I love what Mike Adams, “The Health Ranger”, of NaturalNews.com stands for and does in the world. Mike recently posted an article about heirloom cacao varieties "Original cacao is ancient treasure of chocolate from the Ecuadorian rainforest" (INSERT LINK: http://www.naturalnews.com/029628_cacao_chocolate.html) [updated since this discussion] which inspired Sacred Steve to write to mike regarding the definition of heirloom.
Excerpt from Original: Most people have never eaten real chocolate. Sure, we've all wolfed down plenty of "chocolate" candies, bars and cakes. But as you'll see here, very little of that is actually made from real chocolate. Virtually all the chocolate used in modern foods is derived from a genetically divergent cacao plant that lacks the true phytochemical potency that gives real chocolate its many beneficial properties...
Sacred Steve: If you study the genetics and natural propagation methods of Theobroma Cacao, you will learn that there really is no such thing as “heirloom” cacao, at least in regards to the common understanding of the definition of “heirloom”. You may want to research this further, because I believe what you say below is misleading. It sounds like marketing hype to me. When cacao is left to grow naturally in the wild, genetic permutations occur in each and every new naturally sprouting seedling based on the naturally occurring genetic diversity in the wild grove. The closest thing you can call something in this category is “wild” cacao. In other words, it the wild state, it is impossible to claim a natural “heirloom”. The natural wild state of theobroma cacao is actually radical hybridization. The only way to “hold” a particular strain in place is through grafting. In other words, there is no such thing as “heirloom” Nacional for example that is grown from seed. It is impossible to control the cross pollination.
Mike: I'm not sure I agree with your definition of "heirloom." Even heirloom strains of plants still experience natural genetic drift. If I plant heirloom tomatoes generation after generation from seed, they are still "heirloom tomatoes" even though there is genetic variability. I don't think the term "heirloom" implies genetic stasis.
Steve: I think where we are differing is on the definition of “heirloom”. In your article, you are calling “Nacional” “heirloom”. I beg to differ. I am under the assumption that when the common person thinks of “heirloom”, they are thinking of some sort of “original” seed variety or cultivar that can remain relatively “original” even with some sort of genetic variation just due to the natural cross-pollination that occurs in nature or even on the small farm, but reverts always to a natural original cultivar. In other words, if you take the seed from an “heirloom” tomato and plant it, you will in turn get an “heirloom” tomato variety, whether it be green, yellow, orange, or red. It turns out that is not the case with cacao. If you take the seed from CCN51 and plant it, you will not get CCN51, but some sort of variety even if pollinated with other CCN51’s. If you take the seed from “Nacional” which is a loose genetic definition anyway, you will not get “Nacional”. And, these won’t revert to some sort of original cultivar if left to naturally cross pollinate over many generations. The only way to duplicate the genetic is through grafting. So, if you talk of “heirloom” cacao as something that is “wild” (in other words, equating the two terms) and can have variety, then I agree with you in that what you are promoting is “heirloom”, but it isn’t some sort of original cultivar. Also, if it is truly heirloom, it can’t be rightfully called “National” or “CCN51”. The only way to obtain these particular strains is through grafting (cloning), and can we really call a grafted tree “heirloom”? I am sure you can see how this can become confusing.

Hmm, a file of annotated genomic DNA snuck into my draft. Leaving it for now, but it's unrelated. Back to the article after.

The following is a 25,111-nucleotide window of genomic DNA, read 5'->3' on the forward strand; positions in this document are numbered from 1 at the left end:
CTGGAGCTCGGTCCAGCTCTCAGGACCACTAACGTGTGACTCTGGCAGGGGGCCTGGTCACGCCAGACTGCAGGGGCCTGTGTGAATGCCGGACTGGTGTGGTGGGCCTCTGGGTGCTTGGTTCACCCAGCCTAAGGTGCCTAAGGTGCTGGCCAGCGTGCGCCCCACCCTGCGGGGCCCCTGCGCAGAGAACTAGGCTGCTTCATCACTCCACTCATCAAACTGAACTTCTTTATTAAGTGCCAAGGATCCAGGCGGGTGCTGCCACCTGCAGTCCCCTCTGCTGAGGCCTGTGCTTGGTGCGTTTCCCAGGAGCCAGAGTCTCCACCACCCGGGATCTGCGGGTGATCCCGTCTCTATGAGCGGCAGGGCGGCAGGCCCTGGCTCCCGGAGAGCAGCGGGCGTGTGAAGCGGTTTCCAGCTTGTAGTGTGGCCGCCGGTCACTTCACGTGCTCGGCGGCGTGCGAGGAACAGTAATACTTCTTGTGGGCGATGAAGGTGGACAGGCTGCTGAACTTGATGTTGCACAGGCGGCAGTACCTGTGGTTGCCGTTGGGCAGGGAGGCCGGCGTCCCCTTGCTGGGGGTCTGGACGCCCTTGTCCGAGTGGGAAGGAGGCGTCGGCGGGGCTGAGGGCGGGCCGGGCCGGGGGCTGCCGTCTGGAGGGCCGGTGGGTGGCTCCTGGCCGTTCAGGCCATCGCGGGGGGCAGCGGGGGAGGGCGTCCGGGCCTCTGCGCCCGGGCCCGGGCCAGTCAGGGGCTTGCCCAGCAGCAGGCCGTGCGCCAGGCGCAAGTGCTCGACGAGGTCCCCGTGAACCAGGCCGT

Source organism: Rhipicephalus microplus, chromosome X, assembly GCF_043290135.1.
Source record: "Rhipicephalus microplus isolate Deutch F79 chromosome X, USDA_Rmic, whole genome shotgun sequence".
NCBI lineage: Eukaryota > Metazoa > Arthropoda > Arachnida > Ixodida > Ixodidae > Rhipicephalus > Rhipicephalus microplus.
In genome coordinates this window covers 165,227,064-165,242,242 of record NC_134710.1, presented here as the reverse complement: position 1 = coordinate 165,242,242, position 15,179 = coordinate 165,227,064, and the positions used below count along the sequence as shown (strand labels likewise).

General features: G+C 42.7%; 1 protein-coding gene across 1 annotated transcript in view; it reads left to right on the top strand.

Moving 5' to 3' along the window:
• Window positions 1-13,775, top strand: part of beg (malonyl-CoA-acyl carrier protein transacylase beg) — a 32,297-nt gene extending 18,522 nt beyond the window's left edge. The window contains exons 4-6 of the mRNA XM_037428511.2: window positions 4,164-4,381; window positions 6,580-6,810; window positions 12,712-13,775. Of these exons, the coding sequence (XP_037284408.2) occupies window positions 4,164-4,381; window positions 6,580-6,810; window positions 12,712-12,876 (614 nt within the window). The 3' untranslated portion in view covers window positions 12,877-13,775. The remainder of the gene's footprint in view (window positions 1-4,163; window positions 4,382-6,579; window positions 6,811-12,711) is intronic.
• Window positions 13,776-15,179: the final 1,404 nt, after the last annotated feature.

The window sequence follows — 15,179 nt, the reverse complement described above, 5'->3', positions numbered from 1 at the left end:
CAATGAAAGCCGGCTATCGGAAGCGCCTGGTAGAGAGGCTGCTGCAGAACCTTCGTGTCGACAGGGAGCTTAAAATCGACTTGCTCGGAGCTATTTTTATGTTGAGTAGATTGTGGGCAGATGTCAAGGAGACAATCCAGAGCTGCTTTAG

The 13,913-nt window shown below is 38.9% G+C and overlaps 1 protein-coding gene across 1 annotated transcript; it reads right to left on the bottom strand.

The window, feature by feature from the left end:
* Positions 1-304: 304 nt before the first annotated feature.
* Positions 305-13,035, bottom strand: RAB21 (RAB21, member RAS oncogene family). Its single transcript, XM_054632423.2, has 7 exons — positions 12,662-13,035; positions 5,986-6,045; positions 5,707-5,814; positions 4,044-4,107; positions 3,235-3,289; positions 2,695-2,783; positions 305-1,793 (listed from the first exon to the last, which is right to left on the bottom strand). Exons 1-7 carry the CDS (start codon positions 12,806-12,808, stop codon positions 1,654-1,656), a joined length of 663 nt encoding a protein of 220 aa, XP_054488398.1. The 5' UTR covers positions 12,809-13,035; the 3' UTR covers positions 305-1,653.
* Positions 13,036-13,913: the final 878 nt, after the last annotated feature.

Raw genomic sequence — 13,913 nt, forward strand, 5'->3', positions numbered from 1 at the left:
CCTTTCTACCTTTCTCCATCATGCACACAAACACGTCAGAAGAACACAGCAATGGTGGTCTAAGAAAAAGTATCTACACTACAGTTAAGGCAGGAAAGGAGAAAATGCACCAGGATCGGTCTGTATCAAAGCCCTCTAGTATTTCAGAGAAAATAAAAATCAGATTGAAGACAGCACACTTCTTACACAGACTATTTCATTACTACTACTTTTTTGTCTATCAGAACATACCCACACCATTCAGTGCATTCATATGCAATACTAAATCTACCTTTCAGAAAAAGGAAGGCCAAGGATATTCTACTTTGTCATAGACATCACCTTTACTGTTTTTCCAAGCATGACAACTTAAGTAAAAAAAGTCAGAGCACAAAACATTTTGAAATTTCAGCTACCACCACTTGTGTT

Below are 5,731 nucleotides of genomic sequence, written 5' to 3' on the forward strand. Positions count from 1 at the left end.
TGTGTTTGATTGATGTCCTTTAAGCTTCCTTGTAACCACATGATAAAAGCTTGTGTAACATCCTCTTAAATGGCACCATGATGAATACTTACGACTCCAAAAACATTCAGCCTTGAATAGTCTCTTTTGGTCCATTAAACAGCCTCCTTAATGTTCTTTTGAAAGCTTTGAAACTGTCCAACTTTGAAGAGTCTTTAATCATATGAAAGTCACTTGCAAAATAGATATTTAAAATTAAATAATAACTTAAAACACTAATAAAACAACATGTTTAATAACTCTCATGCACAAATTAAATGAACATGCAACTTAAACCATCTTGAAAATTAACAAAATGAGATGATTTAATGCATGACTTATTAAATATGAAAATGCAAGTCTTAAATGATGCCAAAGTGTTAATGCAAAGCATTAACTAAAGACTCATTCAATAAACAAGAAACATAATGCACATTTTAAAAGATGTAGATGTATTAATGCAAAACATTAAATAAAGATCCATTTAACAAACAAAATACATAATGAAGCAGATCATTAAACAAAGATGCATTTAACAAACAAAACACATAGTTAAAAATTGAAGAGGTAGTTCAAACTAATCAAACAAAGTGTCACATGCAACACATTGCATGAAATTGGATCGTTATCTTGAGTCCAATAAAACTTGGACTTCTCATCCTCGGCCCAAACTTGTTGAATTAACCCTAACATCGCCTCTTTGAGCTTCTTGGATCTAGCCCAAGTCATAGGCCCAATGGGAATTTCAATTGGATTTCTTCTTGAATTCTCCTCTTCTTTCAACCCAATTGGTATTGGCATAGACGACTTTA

Read this interesting article Cacao: It's Diversity and Place in Modern Marketing by Frederick Schilling, founder of Dagoba Chocolate.